Autonomy & Robotics in Agriculture

A Nuffield Farming Scholarship

Since Jan 2012 I have been travelling across the globe visiting farmers, research facilities, universities and commercial businesses researching the world of robotics in agriculture.

Its no secret that the world is under pressure to increase food production, a demanding growing population, changing diets, energy cost and the effects of climate change all put pressure on farmers to produce more food, cheaper and using less resources.

Travelling around Europe, Australia and Asia it became apparent that the world is ready for the revolution, the technology is capable and the requirement is there.
For a complete record of my travels and findings the report is publicly available on the Nuffield Scholar website from November 2013 onwards or via direct download here James Szabo Nuffield Farming Scholarship Report 2012

Executive Summary

Self driving tractor article from 1934

1935 Popular Science journal. Robot plows whilst farmer rests. Popular Science Issue: Sep, 1934

Since the industrial and agricultural revolutions of the 1700s, food producers around the world have strived to increase outputs to feed growing populations. However one thing has remained constant: human interaction. With fewer people working larger cropped areas, crop husbandry is becoming shadowed by greater reliance on and usage of agrochemicals. With pressure to reduce inputs and increase production there needs to be a complete paradigm change, removing the focus from field level operations to plant level. Robotic technology has now reached a point where systems are robust, reliable and cost effective enough to make a huge impact on the way food is produced.
The goal of my report was to see where the world was with agricultural robotics in terms of technology, requirements and the inevitable legislation which would be involved with unmanned machines. My focus was to find out how this will affect the everyday life of those involved at farm and support levels within the agricultural sectors. The journey took me to commercial manufacturers in central Europe, long running agricultural robotics projects in northern Europe, remote farmers in Australia and a fleet of robotic tractors including harvesters, sprayers and rice planters in Japan. The range of concept and commercial projects I learned about was astounding: from autonomous mines operating in the remotest parts of Australia to self-driving cars in the busy, unpredictable streets of Parma, Italy, robotics and automation are set to become part of everyday life – and sooner than one may expect.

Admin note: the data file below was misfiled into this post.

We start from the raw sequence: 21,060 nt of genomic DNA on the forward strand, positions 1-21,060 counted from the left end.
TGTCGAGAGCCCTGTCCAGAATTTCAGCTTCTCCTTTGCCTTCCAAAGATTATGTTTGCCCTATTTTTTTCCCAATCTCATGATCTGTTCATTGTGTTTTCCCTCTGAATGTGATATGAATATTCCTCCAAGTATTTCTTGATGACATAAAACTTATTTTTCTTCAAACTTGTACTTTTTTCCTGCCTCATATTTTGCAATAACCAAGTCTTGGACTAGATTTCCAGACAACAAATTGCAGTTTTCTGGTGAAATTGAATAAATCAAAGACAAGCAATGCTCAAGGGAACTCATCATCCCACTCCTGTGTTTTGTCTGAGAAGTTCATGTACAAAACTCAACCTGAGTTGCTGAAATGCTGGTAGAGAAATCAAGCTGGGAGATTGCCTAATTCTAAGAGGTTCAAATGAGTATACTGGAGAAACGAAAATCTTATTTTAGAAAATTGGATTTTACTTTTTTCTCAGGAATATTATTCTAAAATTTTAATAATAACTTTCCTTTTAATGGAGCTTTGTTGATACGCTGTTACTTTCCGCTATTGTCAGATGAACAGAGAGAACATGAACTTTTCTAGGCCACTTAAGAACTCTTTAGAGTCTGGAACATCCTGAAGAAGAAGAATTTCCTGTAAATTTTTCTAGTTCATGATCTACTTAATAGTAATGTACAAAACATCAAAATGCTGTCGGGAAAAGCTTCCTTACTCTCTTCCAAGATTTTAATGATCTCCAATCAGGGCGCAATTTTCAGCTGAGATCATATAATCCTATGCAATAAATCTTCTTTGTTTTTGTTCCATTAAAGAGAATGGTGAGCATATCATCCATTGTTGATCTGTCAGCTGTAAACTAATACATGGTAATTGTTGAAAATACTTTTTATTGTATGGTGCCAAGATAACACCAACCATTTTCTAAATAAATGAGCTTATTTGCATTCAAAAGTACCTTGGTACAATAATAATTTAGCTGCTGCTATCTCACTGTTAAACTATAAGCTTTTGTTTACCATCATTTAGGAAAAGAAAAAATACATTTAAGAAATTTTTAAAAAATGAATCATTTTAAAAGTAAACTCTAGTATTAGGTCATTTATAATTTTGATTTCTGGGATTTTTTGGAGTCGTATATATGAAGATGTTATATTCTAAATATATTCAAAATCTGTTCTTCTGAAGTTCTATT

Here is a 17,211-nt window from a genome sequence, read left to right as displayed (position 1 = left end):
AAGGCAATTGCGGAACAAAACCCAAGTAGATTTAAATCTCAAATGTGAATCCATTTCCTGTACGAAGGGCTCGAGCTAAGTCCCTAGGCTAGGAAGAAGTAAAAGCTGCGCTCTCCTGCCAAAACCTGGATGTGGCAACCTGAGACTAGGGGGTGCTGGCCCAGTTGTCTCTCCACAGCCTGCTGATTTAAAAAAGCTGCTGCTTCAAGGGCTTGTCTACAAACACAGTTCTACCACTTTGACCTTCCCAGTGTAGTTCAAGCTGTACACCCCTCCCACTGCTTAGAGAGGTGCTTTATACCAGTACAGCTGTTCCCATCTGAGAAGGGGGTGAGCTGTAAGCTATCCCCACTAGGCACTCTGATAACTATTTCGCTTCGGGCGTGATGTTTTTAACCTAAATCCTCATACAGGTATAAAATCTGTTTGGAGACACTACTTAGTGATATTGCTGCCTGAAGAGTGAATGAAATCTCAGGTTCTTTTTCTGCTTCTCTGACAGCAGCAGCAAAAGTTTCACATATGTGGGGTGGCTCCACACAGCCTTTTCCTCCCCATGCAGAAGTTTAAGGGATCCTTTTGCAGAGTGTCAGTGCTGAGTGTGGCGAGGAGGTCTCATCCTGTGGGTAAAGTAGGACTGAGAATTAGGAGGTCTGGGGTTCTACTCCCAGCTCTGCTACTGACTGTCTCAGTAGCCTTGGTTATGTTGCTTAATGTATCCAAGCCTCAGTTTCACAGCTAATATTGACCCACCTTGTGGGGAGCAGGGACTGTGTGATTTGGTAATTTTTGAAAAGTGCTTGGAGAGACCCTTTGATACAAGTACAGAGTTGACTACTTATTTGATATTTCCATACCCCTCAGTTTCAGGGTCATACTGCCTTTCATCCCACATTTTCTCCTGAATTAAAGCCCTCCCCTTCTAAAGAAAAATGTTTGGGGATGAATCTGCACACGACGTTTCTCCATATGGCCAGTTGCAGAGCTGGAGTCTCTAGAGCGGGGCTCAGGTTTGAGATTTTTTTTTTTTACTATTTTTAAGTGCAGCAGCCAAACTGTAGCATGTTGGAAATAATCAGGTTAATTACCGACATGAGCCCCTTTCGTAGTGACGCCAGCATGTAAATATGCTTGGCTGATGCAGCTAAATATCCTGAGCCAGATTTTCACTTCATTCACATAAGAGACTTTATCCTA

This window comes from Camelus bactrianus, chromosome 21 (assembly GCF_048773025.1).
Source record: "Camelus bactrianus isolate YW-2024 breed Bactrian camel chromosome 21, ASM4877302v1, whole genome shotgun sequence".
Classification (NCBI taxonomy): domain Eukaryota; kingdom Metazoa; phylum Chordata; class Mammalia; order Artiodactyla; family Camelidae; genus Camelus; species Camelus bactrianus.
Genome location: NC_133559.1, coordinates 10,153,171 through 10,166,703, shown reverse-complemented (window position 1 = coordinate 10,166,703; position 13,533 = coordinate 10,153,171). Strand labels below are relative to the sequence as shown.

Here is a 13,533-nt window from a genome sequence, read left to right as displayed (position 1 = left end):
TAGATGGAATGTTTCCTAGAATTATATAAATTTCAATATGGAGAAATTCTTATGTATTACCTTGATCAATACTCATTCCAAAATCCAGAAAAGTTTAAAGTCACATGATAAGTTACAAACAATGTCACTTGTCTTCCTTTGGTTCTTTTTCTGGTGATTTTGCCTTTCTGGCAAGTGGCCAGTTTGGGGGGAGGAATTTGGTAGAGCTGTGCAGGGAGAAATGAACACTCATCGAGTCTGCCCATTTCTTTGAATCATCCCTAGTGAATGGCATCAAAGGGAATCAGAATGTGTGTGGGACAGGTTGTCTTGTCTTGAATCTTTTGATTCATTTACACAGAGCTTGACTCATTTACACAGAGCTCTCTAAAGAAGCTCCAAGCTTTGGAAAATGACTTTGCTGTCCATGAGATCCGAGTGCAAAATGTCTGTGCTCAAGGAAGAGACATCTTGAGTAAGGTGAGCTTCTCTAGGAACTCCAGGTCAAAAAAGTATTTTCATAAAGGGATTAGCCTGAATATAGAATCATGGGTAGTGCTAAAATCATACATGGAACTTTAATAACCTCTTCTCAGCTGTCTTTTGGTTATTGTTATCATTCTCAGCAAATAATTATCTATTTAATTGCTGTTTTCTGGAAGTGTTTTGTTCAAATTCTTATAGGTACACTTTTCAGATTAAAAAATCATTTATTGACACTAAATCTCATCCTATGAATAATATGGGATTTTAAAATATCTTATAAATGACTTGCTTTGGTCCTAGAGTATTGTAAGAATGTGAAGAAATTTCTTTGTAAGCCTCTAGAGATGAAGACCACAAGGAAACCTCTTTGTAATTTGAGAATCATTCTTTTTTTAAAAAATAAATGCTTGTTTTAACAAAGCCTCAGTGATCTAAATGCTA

In academic agricultural robotics research, primary focus was on smaller, plant-centric devices which could monitor and treat individual plant requirements through the study of Phytotechnology; a term we will hear more often in the future. At the same time the traditional commercial manufacturers were focusing attentions on automating the current agricultural practices, thus improving throughput at the expense of crop and soil health.

Sponsored by the NFU Mutual Charitable Trust

Sponsored by the NFU Mutual Charitable Trust

One common issue highlighted across the globe was safety and accountability. With no clear guidelines or responsibilities acknowledged outside of the projects, and little government or legislative involvement, many systems are soon to be denied a route to market. Paradigm-changing technology in agriculture is traditionally met with distrust, and robotics will inevitably be met with questions of redundancy, safety and detriment to plant health. I hope my report will inform and help to alleviate the concerns of both producers and legislation makers, for robotics and automation are the future and are going to influence every part of everyday life, both on and off the farm.